Taylor believes that people are leaning more to their inner goodness than to a supernatural being guiding them. This is not new. Taylor wrote, “First, the social order is a blueprint for how things worked together to our mutual benefit and identified with the plan of Providence, what God asks us to realize. The nature of a self-sufficient immanent order without reference to God, a proper blueprint is attributed to Nature.”  (543) God is our creator, and he developed the plan of humanity’s existence. God created the earth, and all are inhabitants. With science interjections of theories, it has sometimes removed the view of God as creator, and it looks towards a natural evolution. Some people don’t believe in the spiritual world of demons and spiritual warfare. There are Christians that are skeptical about spiritual warfare. Miracles are not viewed as such due to the advancement of science and healthy eating of natural products.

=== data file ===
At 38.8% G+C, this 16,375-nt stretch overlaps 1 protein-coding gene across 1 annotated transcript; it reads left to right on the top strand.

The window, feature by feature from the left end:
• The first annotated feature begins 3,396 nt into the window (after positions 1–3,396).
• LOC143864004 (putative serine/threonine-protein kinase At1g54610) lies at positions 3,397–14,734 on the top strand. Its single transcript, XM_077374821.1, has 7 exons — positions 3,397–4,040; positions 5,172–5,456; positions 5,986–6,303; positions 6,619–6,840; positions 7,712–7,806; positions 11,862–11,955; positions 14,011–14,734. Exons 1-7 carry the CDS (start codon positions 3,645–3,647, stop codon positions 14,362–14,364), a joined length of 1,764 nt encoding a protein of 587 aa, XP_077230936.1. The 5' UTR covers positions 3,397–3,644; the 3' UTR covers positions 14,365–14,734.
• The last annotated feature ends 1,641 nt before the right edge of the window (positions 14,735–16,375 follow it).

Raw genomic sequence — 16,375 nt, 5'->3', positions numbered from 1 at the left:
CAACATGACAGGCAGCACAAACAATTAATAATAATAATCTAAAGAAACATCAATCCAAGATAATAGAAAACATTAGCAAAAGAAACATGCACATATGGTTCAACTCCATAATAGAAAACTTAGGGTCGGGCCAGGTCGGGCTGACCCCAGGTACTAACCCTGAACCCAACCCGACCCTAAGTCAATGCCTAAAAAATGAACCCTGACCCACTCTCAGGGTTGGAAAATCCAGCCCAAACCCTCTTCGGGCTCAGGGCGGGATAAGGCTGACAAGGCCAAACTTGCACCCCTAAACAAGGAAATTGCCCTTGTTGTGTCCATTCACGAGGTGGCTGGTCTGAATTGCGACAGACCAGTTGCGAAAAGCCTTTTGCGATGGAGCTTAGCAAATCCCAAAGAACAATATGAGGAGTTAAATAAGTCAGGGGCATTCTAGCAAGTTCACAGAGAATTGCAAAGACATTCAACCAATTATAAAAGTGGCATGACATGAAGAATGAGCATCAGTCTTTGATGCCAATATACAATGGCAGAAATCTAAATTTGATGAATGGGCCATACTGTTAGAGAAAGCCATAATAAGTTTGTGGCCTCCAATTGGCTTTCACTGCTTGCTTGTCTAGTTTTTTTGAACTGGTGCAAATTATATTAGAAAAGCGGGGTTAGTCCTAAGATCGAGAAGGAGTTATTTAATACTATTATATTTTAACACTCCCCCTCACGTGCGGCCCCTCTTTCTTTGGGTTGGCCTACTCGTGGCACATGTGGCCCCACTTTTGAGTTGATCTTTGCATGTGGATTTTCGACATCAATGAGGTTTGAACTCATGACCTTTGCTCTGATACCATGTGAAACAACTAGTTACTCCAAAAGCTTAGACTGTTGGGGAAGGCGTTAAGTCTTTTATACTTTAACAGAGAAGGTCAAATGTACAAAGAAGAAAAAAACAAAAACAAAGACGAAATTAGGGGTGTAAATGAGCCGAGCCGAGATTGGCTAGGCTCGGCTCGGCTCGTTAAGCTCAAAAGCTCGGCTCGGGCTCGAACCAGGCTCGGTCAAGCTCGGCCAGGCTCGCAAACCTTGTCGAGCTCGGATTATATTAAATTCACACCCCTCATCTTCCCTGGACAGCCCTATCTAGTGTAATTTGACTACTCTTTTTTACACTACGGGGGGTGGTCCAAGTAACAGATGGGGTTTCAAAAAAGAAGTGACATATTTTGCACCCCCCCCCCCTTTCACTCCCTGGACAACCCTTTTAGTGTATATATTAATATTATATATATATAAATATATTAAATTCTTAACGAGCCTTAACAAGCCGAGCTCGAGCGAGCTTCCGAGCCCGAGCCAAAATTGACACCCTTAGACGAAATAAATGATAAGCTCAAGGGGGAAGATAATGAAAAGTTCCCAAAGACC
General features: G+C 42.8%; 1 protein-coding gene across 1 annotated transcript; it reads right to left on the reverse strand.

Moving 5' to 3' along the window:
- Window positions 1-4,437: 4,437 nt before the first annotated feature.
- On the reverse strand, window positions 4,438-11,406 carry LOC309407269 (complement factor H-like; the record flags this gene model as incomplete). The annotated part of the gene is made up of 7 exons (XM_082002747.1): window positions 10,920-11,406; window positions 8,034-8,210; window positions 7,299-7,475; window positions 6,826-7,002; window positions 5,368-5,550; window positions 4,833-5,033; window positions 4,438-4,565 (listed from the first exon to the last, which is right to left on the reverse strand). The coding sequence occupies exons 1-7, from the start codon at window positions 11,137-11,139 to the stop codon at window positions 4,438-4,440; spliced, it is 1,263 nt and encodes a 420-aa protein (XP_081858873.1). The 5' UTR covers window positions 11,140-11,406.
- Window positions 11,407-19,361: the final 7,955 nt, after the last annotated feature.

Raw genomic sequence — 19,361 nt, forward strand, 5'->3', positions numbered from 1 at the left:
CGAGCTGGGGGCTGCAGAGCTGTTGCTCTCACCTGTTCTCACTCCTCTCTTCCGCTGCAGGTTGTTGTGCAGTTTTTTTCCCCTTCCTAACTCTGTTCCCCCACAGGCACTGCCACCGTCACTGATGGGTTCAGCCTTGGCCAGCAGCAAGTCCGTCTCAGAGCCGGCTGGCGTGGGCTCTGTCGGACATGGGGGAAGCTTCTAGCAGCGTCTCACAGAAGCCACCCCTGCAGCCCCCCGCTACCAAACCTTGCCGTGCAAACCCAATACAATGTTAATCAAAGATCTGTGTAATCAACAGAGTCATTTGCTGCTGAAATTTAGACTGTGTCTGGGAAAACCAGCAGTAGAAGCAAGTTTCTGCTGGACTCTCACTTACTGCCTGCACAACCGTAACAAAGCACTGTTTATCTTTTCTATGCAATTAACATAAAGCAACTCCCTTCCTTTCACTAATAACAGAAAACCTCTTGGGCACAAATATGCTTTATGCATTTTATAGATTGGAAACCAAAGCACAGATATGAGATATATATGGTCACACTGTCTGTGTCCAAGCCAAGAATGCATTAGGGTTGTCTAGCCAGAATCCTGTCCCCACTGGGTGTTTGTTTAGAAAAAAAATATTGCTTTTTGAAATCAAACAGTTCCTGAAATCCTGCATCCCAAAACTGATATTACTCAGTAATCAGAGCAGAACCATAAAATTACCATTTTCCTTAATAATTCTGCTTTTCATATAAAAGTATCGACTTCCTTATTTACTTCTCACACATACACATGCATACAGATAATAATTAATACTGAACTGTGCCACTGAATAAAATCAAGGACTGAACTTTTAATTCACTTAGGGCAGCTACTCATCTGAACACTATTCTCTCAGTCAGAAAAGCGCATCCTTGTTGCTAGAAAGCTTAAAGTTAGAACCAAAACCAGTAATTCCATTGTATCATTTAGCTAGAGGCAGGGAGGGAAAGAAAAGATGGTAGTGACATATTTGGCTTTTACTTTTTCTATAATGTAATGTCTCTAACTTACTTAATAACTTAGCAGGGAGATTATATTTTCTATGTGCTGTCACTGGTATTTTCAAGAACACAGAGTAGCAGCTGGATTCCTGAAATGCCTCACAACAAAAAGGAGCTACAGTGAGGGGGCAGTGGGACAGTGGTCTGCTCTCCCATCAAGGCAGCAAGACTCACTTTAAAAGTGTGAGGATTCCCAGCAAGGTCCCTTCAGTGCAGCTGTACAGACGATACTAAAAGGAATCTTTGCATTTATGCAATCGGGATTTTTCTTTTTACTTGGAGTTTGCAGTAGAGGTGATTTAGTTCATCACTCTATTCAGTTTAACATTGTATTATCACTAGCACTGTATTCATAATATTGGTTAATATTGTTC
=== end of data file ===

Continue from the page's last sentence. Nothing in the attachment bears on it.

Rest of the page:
Dr. Taylor delivered the Gifford Lectures, entitled “Living in a Secular Age,” at the University of Edinburgh in 1998–1999. The Gifford Lecture website summarized the book by chapters. On chapter five it wrote that “Taylor sees two major dilemmas confronting both faith and unbelief. The first, how to define moral and spiritual aspirations for human beings while showing a path to transformation which does not crush, mutilate or deny what is essential to our humanity…The second, violence was pointing to the deep metaphysical roots of violence in human nature. The dilemma facing both religious and nonreligious positions is that the struggle against evil can itself generate evil so that the goodness of the final goal is itself undone in the process of trying to reach it. The only escape from this spiral of violence is the path of renunciation, seen supremely in Christ but also with its definite nonreligious analogues. Forgiveness and reconciliation can actually be achieved by transcending the natural impulse for violent retaliation. This challenge faces all of humanity, whether believing or unbelieving.” [2] This statement is truly reflected in the political times of America. Political differences have always fueled arguments between people’s belief, but this current environment has become violent verbally and physically. For example, People fighting at campaign rallies, Christians fighting against selected White Evangelical Christians,  fighting within the Republican camps, and international allies fighting America. Forgiveness and reconciliation seem inevitable. This is where those who believe in God must be the first to forgive yet it’s not in existence.